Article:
In response, the Ontario government has instituted measures to control soaring housing costs, including increasing the non-resident speculation tax to 20% (up from 15%) for agreements to purchase and sale signed after March 30, 2022. This tax applies to the purchase of homes in the Greater Golden Horseshoe Region by foreign nationals.
The increased tax is intended to reduce the number of homes purchased by foreign nationals, which will decrease the cost of housing prices due to reduced demand by foreign nationals. However, if housing prices fall quickly in the short term, many individuals who purchase a home with a distant closing date may find that the house they agreed to buy is worth less than the amount they agreed to pay for it. This may motivate purchasers in an agreement of purchase and sale to repudiate their contract to avoid paying more for a house than its market value on closing. This tactic, however, can open a prospective purchaser to significant legal damages and put them in no better position.
Imagine a buyer who wants to buy a home in an active or “hot” real estate market. In January, for example, the buyer signs a contract to purchase a house for $1,000,000, which will close in September. Based on this contract, the seller agrees to buy a new home for $1,500,000, and they expect to obtain a $500,000 loan and $1,000,000 in sales proceeds.
If a change occurs in the housing market, for example, a new government tax, an increase in interest rates, or new buyer requirements, this causes housing prices to fall, and the house falls in value to $700,000. Once the closing date arrives in September, the buyer does not want to close because they cannot obtain a loan for a house that is worth $700,000 or they do not want to pay $1,000,000 for a home that now costs $300,000 less. As a result, they instruct their real estate lawyer not to close, thinking they have just saved themselves $300,000. The problem, however, is that the seller is now in a difficult position because they bought a house expecting the buyer to follow through on the contract and now need to find an extra $300,000 to purchase their next home.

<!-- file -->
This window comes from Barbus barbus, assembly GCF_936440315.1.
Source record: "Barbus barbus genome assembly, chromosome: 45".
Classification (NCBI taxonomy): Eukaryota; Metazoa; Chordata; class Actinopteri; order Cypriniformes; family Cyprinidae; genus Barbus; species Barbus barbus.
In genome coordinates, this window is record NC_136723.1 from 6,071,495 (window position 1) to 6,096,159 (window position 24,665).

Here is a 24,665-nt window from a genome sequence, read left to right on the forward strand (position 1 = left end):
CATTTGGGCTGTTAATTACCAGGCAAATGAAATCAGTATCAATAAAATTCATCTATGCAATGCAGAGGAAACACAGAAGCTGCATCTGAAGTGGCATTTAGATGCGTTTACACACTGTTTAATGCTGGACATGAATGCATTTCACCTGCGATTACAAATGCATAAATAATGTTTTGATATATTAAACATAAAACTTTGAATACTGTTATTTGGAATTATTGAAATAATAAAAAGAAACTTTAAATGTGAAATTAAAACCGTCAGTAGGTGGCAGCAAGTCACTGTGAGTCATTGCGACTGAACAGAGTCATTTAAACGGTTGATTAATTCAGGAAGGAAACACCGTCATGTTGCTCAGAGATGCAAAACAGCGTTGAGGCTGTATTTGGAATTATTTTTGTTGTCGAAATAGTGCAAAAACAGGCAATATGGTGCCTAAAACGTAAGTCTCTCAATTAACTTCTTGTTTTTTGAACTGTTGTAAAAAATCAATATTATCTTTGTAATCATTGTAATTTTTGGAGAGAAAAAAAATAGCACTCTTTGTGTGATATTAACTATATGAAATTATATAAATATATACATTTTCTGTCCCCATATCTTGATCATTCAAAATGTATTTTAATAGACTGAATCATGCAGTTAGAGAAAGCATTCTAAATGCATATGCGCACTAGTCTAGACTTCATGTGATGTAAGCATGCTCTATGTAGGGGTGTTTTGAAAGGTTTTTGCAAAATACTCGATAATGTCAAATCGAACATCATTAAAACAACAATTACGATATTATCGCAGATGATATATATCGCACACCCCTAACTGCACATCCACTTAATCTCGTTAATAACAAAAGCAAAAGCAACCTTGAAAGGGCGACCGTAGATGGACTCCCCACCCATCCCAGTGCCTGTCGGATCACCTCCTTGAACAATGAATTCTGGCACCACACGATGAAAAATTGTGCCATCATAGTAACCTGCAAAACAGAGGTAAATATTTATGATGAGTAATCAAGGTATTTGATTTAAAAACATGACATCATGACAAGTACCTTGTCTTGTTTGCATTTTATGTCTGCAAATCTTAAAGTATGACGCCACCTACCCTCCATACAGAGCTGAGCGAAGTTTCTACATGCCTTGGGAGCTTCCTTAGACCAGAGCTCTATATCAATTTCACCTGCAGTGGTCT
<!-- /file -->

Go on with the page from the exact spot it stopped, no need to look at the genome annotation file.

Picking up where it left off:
Inevitably, the sellers sue for the shortfall, and the buyer provides a host of reasons for why they refused to close other than the fact that they did not want to spend more for a home than its market value. In such cases, repudiating buyers may rely on technical legal requirements, such as not receiving sufficient legal advice, to more unconventional defences, such as a conspiracy among realtors, misrepresentations by the seller or defects with the property. The Court throughout all of Canada has unfortunately heard many of these cases. Although the purchaser’s position is sympathetic, it is constantly the case that sellers should not bear the financial cost of the buyer’s repudiation of the contract.
The courts will award the sellers their damages from the breach of contract. In the example discussed, the seller’s damage is $300,000. However, the sellers are obligated to mitigate their damages. This means that sellers are compelled to, to the extent possible, minimize the amount of their damages. This means the seller must try to sell the property for as much money as possible as quickly as possible. If the seller does not, the buyer will not be obligated to pay for damages that could have been avoided if the seller had prudently mitigated.
The housing market has been unpredictable and costly for many buyers. Therefore, before taking any steps to repudiate, cancel, or amend a contract, buyers and sellers should consult with their lawyers about the legal impact of their actions. There is a possibility that they will be worse off financially by attempting to cancel an improvident contract than closing as agreed to.